Damian seemed very mature, and very dangerous, for a 10-year-old.
GM: Talia brought him up to be a world conqueror, an Alexander the Great of the 21st century, and take over the world — trained him with world-class assassins and groomed him to rule. But instead he wants to be a superhero and wants to be more like his father. So Talia basically says, OK, if you want to be like your father, I'll destroy everything that your father represents. And some people have said she seems really petty to use all of her resources just to mess with one man, and honestly, I just thought of my mother. If she had had those resources in 1972, she'd have messed up my dad just the same way. So it's about the hate that grows between lovers and the horror of being a little kid trapped in between that — and wondering why your parents don't just get on, and why everything isn't OK.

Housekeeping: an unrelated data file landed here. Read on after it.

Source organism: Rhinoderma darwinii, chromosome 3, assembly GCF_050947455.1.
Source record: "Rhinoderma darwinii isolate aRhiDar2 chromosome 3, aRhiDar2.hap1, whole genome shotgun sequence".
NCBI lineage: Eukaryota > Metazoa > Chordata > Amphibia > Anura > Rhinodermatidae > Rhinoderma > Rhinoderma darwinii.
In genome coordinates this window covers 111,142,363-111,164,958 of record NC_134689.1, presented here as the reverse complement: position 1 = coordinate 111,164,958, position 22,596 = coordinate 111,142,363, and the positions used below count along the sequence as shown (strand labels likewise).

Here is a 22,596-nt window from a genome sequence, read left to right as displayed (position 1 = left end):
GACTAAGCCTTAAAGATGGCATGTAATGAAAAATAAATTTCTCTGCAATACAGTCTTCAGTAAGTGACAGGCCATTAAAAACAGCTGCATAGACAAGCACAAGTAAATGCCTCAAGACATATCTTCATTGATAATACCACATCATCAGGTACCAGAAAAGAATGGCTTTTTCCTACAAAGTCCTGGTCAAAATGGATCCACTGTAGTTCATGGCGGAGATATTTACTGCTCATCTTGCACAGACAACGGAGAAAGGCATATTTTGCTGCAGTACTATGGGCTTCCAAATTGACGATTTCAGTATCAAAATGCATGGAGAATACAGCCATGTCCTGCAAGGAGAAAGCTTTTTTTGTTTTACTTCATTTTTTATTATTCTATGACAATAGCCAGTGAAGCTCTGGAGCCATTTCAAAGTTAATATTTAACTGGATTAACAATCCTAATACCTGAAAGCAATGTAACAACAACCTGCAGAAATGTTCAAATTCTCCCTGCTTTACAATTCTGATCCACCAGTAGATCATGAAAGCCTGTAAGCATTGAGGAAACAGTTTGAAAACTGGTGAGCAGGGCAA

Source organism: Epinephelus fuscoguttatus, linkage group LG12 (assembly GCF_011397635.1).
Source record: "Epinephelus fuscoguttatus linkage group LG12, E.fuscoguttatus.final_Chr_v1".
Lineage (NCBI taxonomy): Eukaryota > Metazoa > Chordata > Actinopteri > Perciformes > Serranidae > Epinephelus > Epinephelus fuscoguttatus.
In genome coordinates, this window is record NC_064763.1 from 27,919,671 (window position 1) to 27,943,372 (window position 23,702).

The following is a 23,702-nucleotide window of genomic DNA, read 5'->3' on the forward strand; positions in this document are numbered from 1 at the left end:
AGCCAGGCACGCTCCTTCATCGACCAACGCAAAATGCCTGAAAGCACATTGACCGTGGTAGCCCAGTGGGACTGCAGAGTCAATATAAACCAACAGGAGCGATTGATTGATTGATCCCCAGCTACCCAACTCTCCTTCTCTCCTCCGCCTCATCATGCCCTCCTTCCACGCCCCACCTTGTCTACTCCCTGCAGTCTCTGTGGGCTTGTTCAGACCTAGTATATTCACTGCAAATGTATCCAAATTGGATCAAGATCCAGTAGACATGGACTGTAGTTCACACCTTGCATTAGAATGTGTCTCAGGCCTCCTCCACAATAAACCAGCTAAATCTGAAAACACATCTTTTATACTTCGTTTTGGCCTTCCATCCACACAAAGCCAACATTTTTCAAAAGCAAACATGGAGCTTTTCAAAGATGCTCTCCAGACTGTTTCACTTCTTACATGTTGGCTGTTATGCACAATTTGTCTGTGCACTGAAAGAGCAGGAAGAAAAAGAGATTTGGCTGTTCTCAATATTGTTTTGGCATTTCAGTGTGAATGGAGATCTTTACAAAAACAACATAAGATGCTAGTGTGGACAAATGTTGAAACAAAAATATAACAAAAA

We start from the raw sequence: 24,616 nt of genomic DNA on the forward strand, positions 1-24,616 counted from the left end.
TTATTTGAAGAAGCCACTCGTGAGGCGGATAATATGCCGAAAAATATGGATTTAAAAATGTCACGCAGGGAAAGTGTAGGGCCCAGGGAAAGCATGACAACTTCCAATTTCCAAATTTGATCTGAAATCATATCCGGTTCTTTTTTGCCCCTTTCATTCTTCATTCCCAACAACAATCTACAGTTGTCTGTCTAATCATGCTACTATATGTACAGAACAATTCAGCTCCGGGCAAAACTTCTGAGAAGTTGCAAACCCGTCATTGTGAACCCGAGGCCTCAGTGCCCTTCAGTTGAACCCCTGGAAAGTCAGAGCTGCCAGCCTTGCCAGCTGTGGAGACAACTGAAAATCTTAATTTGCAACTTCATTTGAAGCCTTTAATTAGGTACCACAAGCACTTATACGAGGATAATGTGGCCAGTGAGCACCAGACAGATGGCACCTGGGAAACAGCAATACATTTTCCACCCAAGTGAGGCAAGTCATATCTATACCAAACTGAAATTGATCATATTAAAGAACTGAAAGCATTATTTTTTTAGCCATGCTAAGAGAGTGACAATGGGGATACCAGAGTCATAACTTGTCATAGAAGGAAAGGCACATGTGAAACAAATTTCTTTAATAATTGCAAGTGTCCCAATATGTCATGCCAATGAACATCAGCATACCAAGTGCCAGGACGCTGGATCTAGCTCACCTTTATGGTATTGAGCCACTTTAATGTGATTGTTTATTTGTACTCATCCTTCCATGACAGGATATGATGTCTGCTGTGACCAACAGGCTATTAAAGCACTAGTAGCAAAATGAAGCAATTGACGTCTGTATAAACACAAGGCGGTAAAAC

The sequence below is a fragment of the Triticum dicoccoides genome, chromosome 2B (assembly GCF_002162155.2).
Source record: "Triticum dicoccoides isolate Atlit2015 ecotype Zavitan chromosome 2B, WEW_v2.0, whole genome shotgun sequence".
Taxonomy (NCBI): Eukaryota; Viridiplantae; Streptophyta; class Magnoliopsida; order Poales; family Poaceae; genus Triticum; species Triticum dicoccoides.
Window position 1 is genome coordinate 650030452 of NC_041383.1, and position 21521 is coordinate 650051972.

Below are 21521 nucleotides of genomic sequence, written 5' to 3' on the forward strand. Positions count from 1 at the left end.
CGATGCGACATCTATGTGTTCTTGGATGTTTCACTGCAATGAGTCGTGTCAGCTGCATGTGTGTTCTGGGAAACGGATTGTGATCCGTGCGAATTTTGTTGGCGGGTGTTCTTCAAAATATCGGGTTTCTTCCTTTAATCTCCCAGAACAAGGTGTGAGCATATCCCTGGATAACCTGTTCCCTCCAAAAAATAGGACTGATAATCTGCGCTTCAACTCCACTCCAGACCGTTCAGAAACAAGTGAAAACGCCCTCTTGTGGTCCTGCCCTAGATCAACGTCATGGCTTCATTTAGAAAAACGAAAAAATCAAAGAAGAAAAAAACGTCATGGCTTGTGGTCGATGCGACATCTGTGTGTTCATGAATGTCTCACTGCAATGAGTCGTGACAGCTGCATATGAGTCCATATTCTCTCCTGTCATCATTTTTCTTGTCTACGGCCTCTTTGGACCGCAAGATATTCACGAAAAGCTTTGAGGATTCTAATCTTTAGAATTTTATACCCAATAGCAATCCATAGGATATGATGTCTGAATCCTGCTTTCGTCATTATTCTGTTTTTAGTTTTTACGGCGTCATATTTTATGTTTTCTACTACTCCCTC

So what's up with the man who deals the fatal blow to Robin, Damian's brother?
GM: He's a clone of Damian that's been rapid-aged and genetically enhanced. He's a kind of super-being. He's only 2 years old and he has the mentality of a 2-year-old, and we'll see more of that as the story reaches its end. And that's kind of his weakness as well as his strength; he hasn't had the time to grow up and learn lessons, so he's kind of a destructive force of nature. It's kind of the negative side of Batman and the negative side of Damian are expressed in this character and he kind of wants to be Batman, to replace him and take over Gotham City and the world. He's just this crazy 2-year-old kid who wants to have his own way.